In order to draw pearls from the sea, it is sometimes necessary to go deep into the heart of the ocean. My own private ocean is located in the city of Ness Ziona, far away from home, in an industrial district filled with surplus stores, auto-shops, supermarkets, and kebab shops. In that place, windowless, and with no massive banners or signs, hides Tokopaya restaurant. Much like a pearl – an effort was needed to find this restaurant, and, like a pearl, it was so very worth it.
Tokopaya, which has been in business for 9 years now, underwent conversion to a kosher restaurant a year ago, and, as a testimony to its success, was filled to capacity when we visited on a Monday night. The restaurant was opened by Kobi Dalal, who is responsible for the elegant d?cor, which includes comfortable seating, screens which divide the restaurant into smaller spaces, and unique lights of his own design. The importance given to aesthetics is apparent in every aspect of the restaurant, from the interior to the courses served. In the past, the restaurant’s specialty was meat. Today it is classified as a chef restaurant, and the rich menu – including meats, fish, and vegetarian dishes – is mainly influenced by the creativity of Kobi’s, who frequently consults with the staff about new dishes and flavors. Five or six specials are offered nearly every day, depending on the day’s supplied goods and on Kobi’s whim.
Shani and I start off with cocktails: calvados, a warm apple drink, served hot with apples and cinnamon stick in wine. The taste of the alcohol is amplified by the warmth, and becomes less dominant as the drink cools. This is a good drink for the colder days. As a polar opposite to this drink, we also have a Greenday cocktail, served ice cold, and composed of Midori-sour and a tasty kiwi.
Our waitress, Shimrit, lists the specials in detail, going so far as to mention the clemente olives. Shani and I peruse the menu at length. Tokopaya has a business dinner which includes a variety of first courses (eight in all) and entr?es (ten on the menu and six specials on the night we were there), with prices ranging from 87 NIS (grilled hamburger on a focaccia, served with home-fries, and aioli chili) to 179 NIS (filet mignon – 250 grams – in a beef stock and red wine or smoked pepper). As usual, when one can’t decide, one gets a bit of everything.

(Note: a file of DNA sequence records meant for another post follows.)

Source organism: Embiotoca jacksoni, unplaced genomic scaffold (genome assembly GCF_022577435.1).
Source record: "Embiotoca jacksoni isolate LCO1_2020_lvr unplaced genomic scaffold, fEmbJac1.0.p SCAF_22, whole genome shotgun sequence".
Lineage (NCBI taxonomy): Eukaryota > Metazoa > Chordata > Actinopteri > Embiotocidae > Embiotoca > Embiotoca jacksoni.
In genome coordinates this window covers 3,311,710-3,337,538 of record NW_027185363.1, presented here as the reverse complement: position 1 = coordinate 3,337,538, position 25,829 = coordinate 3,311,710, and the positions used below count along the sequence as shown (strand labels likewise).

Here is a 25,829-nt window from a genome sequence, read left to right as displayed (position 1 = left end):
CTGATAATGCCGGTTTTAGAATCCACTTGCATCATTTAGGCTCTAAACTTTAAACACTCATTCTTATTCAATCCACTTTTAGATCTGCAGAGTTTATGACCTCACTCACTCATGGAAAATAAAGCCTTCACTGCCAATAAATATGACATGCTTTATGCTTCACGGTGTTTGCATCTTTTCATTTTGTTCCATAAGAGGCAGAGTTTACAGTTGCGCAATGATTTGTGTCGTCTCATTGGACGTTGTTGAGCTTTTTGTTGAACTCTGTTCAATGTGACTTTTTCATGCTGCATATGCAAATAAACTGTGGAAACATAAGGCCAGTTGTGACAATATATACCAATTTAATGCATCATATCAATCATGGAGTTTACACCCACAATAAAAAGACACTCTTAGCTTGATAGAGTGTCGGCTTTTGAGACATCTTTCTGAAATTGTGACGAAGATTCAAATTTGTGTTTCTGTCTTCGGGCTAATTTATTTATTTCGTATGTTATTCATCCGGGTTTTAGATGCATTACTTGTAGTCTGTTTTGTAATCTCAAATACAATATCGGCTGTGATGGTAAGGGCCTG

We are served a long focaccia, baked in the taboon oven, polishes with olive oil and coarse salt, and served with phoenix aioli, a great mix of olives and garlic confit, with the shell crunching on the first bite to reveal a soft, sweet interior. This is followed by the first courses: beef sirloin carpaccio made to perfection; roasted balady eggplant with pepper salsa and raw tahini; richly-flavored liver p?t?, with a wonderful mousse texture; and a wonderful dish of hot and crispy meat sticks, wrapped in crunchy dough, and served with a sourish sauce. These starters are all wonderful, and Shani and I enjoy every bite. No wonder we needed a short break before going further.
Before moving on to the entr?es, we are treated to a small and velvety apricot sorbet, served in a shot glass. The house wine -a blend of merlot, Shiraz, and cabernet sauvignon, product of the Yatir winery - is poured. Then the entr?es arrive: a cut of entrecote, which Shani described as “excellent, grilled perfectly, just the way I like it.” I, who only had a bite of it, happily agreed. The entrecote was served with sweet potatoes and yams. I am served a round wooden tray, barely containing a giant veal chop, fatty, lightly-peppers, crunchy on the outside, yet chewy and juicy on the inside. This dish was served with avocado chimichurri, chili aioli, and a scoop of whipped potato, wrapped in roasted peppers. I ignored all the side items – I like to focus on the meat.
When we had our fill, the table was cleared, and the desserts proudly arrived: a cake of biscuits with chocolate syrup and a soft moc